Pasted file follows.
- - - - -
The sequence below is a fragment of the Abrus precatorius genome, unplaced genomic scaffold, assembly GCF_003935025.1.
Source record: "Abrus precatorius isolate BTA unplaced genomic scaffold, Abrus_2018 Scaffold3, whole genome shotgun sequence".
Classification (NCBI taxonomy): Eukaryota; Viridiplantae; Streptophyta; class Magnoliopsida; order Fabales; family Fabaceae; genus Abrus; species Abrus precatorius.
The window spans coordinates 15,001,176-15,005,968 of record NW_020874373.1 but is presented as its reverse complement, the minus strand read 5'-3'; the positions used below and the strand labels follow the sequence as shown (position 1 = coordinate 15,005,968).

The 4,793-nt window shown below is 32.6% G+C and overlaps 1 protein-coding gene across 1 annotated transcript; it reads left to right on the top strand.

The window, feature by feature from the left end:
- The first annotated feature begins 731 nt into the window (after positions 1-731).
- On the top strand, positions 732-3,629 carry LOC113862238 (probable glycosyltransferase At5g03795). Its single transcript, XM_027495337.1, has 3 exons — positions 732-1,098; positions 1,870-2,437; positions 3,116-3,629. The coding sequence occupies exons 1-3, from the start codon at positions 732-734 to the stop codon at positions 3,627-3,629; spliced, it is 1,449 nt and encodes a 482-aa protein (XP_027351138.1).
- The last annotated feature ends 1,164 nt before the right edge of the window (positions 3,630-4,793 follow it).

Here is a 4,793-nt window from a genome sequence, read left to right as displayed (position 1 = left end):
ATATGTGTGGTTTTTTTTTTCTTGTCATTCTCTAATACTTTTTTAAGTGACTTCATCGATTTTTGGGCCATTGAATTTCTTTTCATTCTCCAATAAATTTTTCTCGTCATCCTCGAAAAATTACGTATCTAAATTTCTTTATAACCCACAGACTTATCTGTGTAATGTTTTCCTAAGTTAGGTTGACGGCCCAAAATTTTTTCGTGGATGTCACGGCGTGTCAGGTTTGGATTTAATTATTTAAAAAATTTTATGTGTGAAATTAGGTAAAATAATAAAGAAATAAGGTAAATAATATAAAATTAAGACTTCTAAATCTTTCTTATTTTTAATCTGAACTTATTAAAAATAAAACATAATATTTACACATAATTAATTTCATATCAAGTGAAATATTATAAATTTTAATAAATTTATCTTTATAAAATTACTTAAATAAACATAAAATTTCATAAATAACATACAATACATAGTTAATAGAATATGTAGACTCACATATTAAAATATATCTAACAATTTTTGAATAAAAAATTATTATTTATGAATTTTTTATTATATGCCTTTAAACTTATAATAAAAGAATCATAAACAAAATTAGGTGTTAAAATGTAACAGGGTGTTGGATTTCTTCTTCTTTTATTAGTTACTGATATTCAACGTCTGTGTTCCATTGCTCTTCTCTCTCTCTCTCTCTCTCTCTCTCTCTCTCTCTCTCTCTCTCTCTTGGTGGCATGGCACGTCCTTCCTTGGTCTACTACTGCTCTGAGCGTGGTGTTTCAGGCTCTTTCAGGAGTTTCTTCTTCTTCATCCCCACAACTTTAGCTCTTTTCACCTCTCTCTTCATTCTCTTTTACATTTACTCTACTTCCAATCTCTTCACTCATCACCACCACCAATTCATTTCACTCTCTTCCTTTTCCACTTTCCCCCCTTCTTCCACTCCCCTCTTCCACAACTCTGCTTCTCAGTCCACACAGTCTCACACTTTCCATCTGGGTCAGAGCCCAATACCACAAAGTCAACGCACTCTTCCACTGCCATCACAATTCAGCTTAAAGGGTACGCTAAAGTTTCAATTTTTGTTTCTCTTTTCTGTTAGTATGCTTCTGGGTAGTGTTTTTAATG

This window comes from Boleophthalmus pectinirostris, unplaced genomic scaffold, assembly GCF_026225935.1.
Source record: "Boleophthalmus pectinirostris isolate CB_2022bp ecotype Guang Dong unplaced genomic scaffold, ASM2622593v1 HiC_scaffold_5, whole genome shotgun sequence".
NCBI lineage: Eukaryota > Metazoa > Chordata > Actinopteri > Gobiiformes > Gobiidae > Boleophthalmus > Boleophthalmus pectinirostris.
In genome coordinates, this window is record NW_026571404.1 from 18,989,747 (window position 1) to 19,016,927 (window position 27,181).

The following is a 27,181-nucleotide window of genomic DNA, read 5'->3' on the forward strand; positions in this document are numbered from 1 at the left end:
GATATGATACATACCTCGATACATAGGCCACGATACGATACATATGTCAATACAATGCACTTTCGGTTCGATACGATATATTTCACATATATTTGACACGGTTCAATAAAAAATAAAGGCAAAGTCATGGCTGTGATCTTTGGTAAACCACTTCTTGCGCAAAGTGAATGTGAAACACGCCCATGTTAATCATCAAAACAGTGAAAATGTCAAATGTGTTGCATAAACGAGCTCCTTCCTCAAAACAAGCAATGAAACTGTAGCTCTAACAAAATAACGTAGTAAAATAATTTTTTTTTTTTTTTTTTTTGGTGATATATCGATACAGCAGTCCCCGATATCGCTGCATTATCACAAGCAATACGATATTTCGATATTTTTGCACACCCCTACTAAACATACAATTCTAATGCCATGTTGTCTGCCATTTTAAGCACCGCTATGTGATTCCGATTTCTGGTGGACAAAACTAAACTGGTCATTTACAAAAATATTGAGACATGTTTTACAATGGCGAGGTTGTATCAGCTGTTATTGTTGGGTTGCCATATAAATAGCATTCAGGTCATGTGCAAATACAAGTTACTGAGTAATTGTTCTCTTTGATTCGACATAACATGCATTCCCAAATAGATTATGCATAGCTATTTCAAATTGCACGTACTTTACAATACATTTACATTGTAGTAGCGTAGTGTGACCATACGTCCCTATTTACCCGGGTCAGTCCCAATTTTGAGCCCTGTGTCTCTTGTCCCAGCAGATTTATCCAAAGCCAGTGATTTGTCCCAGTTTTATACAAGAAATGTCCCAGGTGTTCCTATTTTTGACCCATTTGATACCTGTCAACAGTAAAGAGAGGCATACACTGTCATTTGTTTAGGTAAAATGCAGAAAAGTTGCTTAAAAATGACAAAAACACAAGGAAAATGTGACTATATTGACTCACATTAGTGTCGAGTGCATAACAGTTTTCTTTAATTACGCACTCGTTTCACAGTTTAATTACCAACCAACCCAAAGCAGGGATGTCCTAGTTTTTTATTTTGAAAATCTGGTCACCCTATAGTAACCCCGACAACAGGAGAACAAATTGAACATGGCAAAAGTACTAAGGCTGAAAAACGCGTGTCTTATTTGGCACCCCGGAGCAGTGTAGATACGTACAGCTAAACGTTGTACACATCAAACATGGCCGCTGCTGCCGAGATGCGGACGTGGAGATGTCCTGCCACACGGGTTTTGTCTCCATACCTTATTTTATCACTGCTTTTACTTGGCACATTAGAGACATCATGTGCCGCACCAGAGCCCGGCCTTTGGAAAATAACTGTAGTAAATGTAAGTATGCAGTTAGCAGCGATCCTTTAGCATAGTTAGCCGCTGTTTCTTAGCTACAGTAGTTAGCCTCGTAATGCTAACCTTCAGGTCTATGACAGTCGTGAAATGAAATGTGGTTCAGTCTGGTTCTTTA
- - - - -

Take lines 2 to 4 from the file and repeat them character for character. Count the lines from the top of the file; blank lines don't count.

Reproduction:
Source record: "Abrus precatorius isolate BTA unplaced genomic scaffold, Abrus_2018 Scaffold3, whole genome shotgun sequence".
Classification (NCBI taxonomy): Eukaryota; Viridiplantae; Streptophyta; class Magnoliopsida; order Fabales; family Fabaceae; genus Abrus; species Abrus precatorius.
The window spans coordinates 15,001,176-15,005,968 of record NW_020874373.1 but is presented as its reverse complement, the minus strand read 5'-3'; the positions used below and the strand labels follow the sequence as shown (position 1 = coordinate 15,005,968).